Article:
Mon Oct 22, 2012 12:11 AM
Energy SciGuide Useful
I found this SciGuide to be helpful in many ways. Although geared toward 5th-8th grade students, it has the possibility of adapting to the third graders I teach. The links to the Physical Science – Forms of Energy website links were user-friendly and extensive.
One in particular that I find useful is the Children's Misconceptions About Science: http://www.amasci.com/miscon/opphys.html website. There is an A-Z list by subject (Astronomy, Atmosphere, etc.) that details all of the misconceptions students have about science. For example, they think that stars and constellations appear in the same place every night in the sky. The third grade science benchmark in Hawaii states that constellations do move in the night sky, so it would be a great idea to start a lesson by clearing up misconceptions. This could be done through a What You Think You Know, What You Want to Learn, and What You Learned chart.
Also included in the SciGuide are links to audio clips of teachers describing how they used these resources. This can give you a quick idea of whether or not this SciGuide would be useful for you. You can gain ideas from other teachers and add your own personal flare.
There are two things I think should be added to improve this SciGuide. One thing is that I was expecting there to be more lessons to choose from pinpointing various topics on energy. Another thing I had hoped for was a lesson or two for the younger grades, maybe K-4.
Overall, this SciGuide was useful. I might use the Children’s Misconceptions About Science as a lead-in for some of my lessons. The links provided are a good starting point for creating lessons.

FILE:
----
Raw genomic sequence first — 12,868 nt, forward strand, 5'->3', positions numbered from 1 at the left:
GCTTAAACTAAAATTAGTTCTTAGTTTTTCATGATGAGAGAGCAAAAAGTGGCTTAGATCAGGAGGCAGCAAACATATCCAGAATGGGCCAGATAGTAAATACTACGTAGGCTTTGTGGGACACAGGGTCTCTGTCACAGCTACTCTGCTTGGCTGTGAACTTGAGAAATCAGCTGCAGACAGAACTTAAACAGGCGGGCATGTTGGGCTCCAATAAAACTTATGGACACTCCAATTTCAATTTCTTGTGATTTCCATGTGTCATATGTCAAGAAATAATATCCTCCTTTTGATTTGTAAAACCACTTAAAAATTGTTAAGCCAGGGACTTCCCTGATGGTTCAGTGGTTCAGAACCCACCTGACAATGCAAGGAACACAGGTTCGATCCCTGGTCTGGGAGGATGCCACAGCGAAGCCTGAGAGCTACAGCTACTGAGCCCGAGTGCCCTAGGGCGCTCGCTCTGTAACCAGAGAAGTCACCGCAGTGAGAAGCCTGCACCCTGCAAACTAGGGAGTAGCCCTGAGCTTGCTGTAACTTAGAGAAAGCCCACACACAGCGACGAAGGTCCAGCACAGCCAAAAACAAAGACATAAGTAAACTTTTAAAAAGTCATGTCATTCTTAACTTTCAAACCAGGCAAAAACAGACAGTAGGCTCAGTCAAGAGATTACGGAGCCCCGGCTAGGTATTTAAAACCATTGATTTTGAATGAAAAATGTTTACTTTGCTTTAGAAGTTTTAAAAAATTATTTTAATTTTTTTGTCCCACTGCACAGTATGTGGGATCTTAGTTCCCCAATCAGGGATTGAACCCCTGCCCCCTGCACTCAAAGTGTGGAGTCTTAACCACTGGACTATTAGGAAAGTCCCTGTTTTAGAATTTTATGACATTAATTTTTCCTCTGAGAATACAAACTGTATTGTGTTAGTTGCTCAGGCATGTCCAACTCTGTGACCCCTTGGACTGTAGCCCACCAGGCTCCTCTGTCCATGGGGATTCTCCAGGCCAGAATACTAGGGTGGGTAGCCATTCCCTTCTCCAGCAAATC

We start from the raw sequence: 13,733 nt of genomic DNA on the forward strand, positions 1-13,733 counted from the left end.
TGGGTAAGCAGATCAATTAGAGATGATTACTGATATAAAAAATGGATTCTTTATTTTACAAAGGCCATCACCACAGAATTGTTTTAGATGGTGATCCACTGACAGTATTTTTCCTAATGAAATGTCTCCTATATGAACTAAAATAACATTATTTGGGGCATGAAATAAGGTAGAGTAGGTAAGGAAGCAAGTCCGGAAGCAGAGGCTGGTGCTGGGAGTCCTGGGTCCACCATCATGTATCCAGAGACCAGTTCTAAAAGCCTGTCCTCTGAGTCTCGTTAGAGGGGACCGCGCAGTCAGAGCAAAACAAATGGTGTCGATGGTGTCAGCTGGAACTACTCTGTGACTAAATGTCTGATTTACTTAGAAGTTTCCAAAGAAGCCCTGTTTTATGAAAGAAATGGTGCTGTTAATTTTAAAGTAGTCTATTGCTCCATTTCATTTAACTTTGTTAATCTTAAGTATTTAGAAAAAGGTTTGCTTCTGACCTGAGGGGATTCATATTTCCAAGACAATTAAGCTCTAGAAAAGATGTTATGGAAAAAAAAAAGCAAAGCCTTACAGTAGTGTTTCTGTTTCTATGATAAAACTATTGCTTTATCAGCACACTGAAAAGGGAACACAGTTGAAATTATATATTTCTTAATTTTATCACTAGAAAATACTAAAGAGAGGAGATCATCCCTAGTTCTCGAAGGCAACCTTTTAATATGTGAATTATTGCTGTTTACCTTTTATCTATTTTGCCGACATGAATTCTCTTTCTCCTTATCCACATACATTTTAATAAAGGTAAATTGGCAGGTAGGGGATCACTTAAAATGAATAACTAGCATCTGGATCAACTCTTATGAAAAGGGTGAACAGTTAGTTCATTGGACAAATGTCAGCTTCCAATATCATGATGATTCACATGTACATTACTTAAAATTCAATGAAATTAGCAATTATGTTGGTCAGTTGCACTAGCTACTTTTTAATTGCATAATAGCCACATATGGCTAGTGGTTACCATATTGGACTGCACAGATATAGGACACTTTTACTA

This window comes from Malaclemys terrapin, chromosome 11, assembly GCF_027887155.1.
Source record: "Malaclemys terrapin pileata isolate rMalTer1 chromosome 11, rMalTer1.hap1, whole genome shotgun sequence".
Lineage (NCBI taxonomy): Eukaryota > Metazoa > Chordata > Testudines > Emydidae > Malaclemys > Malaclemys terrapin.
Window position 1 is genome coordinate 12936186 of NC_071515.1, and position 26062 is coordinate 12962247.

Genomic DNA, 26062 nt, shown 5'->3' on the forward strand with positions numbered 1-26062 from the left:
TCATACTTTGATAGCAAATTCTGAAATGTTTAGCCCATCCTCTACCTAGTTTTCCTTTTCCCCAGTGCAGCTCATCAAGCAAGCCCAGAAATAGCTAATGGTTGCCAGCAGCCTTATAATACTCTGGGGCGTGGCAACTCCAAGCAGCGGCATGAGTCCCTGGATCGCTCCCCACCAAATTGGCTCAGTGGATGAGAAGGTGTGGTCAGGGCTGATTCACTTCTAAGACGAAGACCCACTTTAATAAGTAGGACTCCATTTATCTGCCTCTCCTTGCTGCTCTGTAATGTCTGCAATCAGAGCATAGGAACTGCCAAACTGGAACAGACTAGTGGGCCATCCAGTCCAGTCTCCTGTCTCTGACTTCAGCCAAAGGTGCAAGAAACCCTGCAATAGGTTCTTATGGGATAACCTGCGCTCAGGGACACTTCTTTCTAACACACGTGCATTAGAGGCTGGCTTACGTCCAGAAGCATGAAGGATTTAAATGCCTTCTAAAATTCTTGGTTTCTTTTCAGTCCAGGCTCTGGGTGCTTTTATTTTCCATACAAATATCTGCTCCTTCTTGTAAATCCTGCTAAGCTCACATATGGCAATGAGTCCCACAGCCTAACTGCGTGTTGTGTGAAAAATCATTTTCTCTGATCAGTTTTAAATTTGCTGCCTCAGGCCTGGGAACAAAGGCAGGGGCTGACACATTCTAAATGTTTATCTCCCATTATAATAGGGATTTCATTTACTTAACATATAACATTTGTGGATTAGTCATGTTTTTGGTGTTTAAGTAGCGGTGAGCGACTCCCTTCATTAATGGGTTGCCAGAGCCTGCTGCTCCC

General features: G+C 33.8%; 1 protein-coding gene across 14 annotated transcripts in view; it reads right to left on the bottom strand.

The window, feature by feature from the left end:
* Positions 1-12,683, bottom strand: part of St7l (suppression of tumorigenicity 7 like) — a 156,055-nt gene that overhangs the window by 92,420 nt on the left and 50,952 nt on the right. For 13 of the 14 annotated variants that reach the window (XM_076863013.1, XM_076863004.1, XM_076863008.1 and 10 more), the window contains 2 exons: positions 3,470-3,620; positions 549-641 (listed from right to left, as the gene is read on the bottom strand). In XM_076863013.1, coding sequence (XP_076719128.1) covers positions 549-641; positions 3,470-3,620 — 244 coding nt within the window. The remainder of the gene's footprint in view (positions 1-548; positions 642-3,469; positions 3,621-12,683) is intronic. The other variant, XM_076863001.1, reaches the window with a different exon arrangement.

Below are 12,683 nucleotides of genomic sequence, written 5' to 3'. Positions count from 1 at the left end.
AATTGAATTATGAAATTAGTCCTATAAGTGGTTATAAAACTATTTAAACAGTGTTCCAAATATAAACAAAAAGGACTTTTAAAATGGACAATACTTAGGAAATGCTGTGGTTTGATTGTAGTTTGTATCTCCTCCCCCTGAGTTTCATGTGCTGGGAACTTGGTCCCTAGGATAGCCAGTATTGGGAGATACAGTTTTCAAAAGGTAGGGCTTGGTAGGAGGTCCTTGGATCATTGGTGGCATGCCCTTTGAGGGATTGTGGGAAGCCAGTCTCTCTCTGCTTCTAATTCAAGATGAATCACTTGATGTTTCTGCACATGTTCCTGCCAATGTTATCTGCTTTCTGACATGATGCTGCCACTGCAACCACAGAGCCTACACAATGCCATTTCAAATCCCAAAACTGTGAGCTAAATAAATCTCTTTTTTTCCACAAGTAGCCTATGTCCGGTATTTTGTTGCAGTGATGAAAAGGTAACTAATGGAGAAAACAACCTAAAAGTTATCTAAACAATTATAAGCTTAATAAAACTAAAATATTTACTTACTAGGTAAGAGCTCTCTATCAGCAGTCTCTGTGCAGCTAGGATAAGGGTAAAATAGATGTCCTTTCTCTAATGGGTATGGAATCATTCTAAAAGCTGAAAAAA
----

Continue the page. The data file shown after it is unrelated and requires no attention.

Mon Apr 09, 2012 3:42 PM
Earth and Sky
I like how this SciGuide is divided into sections. The Internet links are divided into “moon”, “sun” and “planets” and are very relevant for teaching space science benchmarks. The links are also divided further into “teacher” and “student” sections so they can be easily navigated through to find what you need. I don’t remember this from the last SciGuide I reviewed, but this guide has a filter you can use to quickly sort through the links and find key items, such as “investigations”, “assessments”, etc.
This SciGuide can be used in my teaching of third grade space science:
*3.8.3 Safely observe and describe basic movements of the sun and moon.
*3.8.4 Describe that constellations stay the same, though they “appear” to move across the night sky.
The lesson “Hello Sun” has an inquiry element for observing movements in a day. The link to “Earth Viewer” shows daytime and nighttime portions of the Earth for any day of the year. This helps students to see the movements of the moon and sun by viewing where the sunlight is shining on Earth and where the darkness is.
I like how this guide has many student-friendly sites and games for practice. My only suggestion is to include more teacher links to lesson plans.
Sat Nov 12, 2011 1:39 PM
great web resources
The key point that made an impression on me in this SciGuide was that students have many misconceptions about rocks and how they form. It is important to address those misconceptions early on so they do not impede student learning. This SciGuide has many useful interactive Rock Cycle links that can be used to let students explore the formation of rocks. One of the sites, Arizona State University’s Rock Around the World Program, lets students send in a rock to be analyzed using the same technology scientists use to analyze materials on Mars. My class sent in a rock and is eagerly awaiting the results.
My only suggestions for this SciGuide are maybe more ready to use inquiry ideas on rocks and suggestions for adapting the lessons to younger grades.